Given the following linear model $Y=int+aX1+bX2+c(X1*X2)+e$, where $X1$ and $X2$ are the main variables, ($X1*X2$) is the interaction term, and $a$, $b$, and $c$ are the corresponding coefficients.
Question 1: Is there is a way to determine whether the interaction effect $c$ reflects whether the effect of $X1$ on $Y$ varies by $X2$, or if instead the effect of $X2$ on $Y$ varies by $X1$?
Question 2: If this were a multi-level model (with observations across time nested within country) where $X1$ is a country-level, time-invariant variable, and $X2$ is a country-level variable that varies with time (country-year companion), then the interaction will then be country-year too. In this case, does that mean $c$ can only be added to $b$ as $X2$ and $(X1*X2)$ are both time-variant while $X1$ is not? Is it possible that significant $c$ actually means that the effect of $X1$ on $Y$ varies by $X2$?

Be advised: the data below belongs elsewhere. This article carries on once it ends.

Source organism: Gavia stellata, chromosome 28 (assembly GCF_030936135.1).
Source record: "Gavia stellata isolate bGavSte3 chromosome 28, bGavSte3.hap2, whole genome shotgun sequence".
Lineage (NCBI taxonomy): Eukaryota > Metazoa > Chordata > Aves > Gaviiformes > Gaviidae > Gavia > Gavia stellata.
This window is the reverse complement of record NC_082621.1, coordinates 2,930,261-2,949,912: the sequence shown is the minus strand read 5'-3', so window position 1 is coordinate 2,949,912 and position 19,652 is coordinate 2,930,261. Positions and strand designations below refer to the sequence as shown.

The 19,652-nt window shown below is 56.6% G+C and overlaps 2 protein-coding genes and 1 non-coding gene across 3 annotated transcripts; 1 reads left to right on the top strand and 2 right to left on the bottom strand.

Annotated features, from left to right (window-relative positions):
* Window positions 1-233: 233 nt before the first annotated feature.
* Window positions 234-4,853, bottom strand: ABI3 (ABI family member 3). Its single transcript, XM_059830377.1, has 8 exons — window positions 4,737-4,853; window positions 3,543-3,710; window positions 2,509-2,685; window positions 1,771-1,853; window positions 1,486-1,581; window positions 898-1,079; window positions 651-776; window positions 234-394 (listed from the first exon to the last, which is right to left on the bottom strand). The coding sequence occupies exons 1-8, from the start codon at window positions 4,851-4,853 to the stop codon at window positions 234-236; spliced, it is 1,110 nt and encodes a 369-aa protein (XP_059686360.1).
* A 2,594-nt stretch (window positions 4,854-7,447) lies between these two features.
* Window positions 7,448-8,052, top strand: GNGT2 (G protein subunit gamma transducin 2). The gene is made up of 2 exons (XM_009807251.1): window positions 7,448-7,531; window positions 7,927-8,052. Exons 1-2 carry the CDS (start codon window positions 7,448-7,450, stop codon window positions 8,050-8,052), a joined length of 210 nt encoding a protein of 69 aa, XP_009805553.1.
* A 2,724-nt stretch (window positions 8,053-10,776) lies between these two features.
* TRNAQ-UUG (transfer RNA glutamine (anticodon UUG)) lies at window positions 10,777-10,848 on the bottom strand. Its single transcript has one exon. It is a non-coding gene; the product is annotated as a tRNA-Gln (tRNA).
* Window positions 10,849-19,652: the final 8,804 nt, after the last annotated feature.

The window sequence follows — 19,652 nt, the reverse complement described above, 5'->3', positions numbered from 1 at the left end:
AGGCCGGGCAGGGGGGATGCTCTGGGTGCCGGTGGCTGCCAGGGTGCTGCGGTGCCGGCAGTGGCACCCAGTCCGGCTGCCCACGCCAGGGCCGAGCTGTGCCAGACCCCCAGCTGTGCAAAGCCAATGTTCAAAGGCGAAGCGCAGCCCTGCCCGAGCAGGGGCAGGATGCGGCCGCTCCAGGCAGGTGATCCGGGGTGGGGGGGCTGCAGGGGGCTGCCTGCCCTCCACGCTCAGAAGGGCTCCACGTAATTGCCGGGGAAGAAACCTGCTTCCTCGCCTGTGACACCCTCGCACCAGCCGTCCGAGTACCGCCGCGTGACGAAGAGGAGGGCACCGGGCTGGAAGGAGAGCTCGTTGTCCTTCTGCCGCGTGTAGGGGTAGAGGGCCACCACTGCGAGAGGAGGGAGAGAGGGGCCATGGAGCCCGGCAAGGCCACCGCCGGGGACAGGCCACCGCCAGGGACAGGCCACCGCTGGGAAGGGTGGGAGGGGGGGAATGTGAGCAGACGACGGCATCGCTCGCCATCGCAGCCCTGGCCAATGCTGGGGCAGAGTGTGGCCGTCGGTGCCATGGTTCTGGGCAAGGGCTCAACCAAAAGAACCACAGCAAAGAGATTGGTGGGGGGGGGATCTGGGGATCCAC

Regarding to question 2, sorry I might be a bit confusing here. Let me put it in this way. As an example, there are two countries and we look at the effect of the legal origin (X1) on its stock market performance (Y). We also try to test the moderator effect from the country's GDP (X2) to see whether GDP would alter the effect of X1 on Y. Now, the legal origin is time-invariant (i.e. it will always be common law system), while GDP is different every year. When we interact legal origin with GDP, the interaction term will become time-variant, just like GDP. My question is, it seems like that we cannot add the interaction term to X1 due to different data structure. How could we interpret the GDP as a moderator effect of X1 and Y then?